Exit Plan or Escape Plan?
When it comes to the way we react to certain situations, there are typically two main types of behaviour that we all fit in to.
A) Move Towards; or,
B) Move Away.
Neither are problematic, and there will be times when we exhibit both types of behaviour. But in the main, we are predominantly one type. Most of us are by default “Move Away” people.
“Move Towards” people are ones that are attracted by the promise or the potential of an opportunity. They will seek out things that excite them and make efforts to get closer to them. These people say things like “wow what a great day, lets head to the beach”.
“Move Away” people are ones that are typically in no real “hunt” for a new opportunity, but if the current scene becomes unpleasant or unproductive, then they look to get away from that by finding something else to do. These people say things like “This weather is giving me cabin fever. I need to go to the beach before I go nuts”.
These behaviours become quite obvious when dealing with business owners. Often the New Owner or Buyer is looking at the business as a new and wonderful “chance” to do something great. When I ask them “why did they go into business?” they often say it was because they “wanted to be their own boss” or “they were sick of working for someone else”. They saw it as a chance at a better lifestyle, having time to do all the things they wanted to do but was impossible as an employee. In doing all of this, they also felt it would be a great way to make better money than was currently possible. Although there is enthusiasm for the new opportunity, this is actually a “Move Away” behaviour. They are looking to get away from their current employment situation because it does not give them all the things they want from it.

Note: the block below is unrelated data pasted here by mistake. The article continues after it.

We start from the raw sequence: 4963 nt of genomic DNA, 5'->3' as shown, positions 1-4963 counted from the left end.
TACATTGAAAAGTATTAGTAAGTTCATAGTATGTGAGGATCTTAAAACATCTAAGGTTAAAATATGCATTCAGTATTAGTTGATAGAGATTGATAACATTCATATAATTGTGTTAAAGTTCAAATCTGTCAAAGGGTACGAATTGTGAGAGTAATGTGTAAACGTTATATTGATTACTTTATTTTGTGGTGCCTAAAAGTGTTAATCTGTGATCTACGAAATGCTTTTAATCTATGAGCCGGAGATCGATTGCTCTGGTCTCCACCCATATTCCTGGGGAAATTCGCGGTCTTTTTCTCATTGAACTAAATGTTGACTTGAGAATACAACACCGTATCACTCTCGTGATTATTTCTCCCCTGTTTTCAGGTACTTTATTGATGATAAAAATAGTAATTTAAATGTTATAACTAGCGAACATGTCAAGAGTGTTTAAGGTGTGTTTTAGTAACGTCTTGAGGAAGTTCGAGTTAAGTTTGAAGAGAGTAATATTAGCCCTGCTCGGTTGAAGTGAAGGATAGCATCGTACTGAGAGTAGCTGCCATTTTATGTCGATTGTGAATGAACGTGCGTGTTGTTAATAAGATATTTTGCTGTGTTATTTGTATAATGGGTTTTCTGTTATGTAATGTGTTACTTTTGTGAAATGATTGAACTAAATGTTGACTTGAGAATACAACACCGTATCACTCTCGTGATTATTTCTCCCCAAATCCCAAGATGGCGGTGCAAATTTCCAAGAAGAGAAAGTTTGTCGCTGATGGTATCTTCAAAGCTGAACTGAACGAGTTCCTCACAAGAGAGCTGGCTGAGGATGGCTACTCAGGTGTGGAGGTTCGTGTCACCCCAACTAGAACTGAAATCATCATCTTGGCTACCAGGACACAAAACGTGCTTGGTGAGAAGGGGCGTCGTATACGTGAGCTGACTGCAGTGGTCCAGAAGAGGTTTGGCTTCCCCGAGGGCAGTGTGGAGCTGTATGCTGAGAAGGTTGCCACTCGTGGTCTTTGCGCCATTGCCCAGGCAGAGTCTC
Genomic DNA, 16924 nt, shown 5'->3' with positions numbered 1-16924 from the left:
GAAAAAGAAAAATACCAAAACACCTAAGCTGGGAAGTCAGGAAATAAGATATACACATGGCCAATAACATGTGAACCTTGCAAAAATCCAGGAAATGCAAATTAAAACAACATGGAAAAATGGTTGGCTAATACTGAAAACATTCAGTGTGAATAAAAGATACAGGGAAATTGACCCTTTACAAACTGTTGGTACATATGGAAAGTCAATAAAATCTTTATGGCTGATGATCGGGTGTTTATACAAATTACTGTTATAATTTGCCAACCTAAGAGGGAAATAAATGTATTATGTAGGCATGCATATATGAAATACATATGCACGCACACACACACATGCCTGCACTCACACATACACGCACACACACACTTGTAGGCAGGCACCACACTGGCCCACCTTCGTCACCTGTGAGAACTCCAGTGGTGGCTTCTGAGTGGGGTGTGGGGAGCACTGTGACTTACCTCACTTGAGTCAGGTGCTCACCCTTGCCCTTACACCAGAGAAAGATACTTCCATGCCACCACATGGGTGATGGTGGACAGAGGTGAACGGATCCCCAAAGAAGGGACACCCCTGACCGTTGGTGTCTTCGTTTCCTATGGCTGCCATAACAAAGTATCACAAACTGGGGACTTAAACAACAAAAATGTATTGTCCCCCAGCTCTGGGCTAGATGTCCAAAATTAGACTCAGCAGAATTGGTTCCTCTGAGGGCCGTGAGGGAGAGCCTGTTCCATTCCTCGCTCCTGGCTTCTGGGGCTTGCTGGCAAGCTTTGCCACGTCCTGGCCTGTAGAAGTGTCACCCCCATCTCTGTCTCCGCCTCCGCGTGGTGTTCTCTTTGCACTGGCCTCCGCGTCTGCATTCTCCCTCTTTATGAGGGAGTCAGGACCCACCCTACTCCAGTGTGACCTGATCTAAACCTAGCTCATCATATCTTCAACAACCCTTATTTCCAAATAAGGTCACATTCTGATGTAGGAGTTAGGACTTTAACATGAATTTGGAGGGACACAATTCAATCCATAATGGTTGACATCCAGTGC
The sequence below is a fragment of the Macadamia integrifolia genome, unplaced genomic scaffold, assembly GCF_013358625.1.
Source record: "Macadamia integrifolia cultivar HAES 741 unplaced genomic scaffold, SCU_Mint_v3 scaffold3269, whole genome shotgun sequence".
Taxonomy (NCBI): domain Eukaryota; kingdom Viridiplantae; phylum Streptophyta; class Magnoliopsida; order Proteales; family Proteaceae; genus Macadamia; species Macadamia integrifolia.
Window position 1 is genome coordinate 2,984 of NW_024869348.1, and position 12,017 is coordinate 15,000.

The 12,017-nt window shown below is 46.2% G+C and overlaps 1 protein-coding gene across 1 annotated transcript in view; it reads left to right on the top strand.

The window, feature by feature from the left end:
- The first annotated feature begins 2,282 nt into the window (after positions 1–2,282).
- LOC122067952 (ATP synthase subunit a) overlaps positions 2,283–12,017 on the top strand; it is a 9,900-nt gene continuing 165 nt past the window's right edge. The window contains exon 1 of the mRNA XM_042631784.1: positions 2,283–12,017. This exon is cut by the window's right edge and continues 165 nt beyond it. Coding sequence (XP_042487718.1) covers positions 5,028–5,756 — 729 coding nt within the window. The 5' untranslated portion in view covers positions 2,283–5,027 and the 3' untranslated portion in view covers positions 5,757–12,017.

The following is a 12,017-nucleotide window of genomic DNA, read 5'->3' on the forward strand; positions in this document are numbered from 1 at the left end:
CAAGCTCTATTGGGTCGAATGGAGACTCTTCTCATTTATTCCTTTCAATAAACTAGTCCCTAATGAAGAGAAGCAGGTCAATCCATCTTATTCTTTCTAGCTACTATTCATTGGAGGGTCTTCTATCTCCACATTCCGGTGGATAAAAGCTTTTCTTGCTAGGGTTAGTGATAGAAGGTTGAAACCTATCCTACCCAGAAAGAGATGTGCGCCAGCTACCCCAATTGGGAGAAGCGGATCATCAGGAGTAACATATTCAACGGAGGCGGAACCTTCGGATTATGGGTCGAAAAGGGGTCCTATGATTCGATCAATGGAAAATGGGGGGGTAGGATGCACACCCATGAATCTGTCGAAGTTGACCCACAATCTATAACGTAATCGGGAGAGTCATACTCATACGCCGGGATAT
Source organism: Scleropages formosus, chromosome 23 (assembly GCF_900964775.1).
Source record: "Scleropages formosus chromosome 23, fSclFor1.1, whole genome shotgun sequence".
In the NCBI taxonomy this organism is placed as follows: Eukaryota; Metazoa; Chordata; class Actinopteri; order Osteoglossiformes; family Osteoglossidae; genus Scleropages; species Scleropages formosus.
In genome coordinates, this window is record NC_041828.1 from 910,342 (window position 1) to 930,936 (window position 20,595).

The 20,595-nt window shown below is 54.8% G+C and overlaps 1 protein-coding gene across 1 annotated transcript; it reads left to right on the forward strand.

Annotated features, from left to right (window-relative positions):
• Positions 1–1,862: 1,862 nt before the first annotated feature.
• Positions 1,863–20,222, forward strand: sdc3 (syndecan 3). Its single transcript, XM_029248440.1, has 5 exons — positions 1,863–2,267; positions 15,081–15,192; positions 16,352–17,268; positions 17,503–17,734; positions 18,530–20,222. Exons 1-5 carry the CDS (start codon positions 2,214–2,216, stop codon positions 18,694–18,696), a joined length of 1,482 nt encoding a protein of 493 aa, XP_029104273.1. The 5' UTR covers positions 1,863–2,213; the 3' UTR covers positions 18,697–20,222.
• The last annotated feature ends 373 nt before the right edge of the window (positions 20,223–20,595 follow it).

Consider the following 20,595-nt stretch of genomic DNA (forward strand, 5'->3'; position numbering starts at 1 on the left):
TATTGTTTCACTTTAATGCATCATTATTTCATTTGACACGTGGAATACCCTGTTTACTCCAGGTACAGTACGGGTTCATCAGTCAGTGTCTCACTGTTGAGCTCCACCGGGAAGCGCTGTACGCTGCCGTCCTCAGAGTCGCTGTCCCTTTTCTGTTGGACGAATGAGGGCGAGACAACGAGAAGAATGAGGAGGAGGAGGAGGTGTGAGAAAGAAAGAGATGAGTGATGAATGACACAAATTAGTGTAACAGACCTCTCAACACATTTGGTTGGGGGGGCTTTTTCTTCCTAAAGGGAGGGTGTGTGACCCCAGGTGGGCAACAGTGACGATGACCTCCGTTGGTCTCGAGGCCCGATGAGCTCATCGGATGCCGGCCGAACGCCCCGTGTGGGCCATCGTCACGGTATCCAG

Interestingly, when I ask business owners who want to “get out” of the business, they say it is because “they never have time to do the things they wanted to do” and that they work “every hour under the sun” in the business. Being the boss is no picnic and sadly, the most common response is that it is all too much effort for little reward – sometimes even no reward. They have had enough and decided that it’s time to get out. This is also a “Move Away” behaviour. The owner wants to distance themselves from the PAIN of owning and running a business.
Because we operate predominantly in one type of behaviour, the reasons we are getting out of the business can be similar to why we “got in” in the first place – we just aren’t happy with the current situation, so “let’s get away from it”!!
This is where it can get a “bit tricky” for business owners who are looking to “get out”. Often, when the decision is taken that it is “time to go”, the notion is to sell. Put up a “For Sale” notice and get the potential buyers in. Sometimes, this decision is brought about by a “health scare” or some other untimely event. What-ever the reason, the owner has decided that the business needs to be sold. Seldom do owners get a quick sale, or even any offers. The offers that do come in are often well below expectations. This can be quite traumatic.
It’s because we don’t have an Exit Plan. What most owners end up having is an Escape Plan.
Statistically, Escape Plans are risky and most don’t work. The business either does not sell, or it sells well below its true value and also below the owner’s expectation.
We need to make sure this never happens to us in our business. We need to have an Exit Plan. We need this plan in place well before (years) it is required to be actioned. It needs to be able to respond to multiple triggers – be they Health Reasons, Lifestyle Reasons or some other event that meets the threshold for us to consider leaving.
An Exit Plan needs to be developed with a “Move Towards” attitude. What do you want to do next in your life? Where do you want to do it? Who do you want around you when you do it? How much money will you need to do it? These are the seeds to developing an Exit Plan.
Sadly, most go down the Escape Plan route. What should have been a step into a positive and prosperous new phase turns out to be a difficult transition into a more mediocre phase.
If you would like to move towards a happy, fulfilling and rewarding “next phase” then you need an Exit Plan.
Every Exit Plan I have worked on started with a cup of coffee. Prime Strategies advisors love coffee!!
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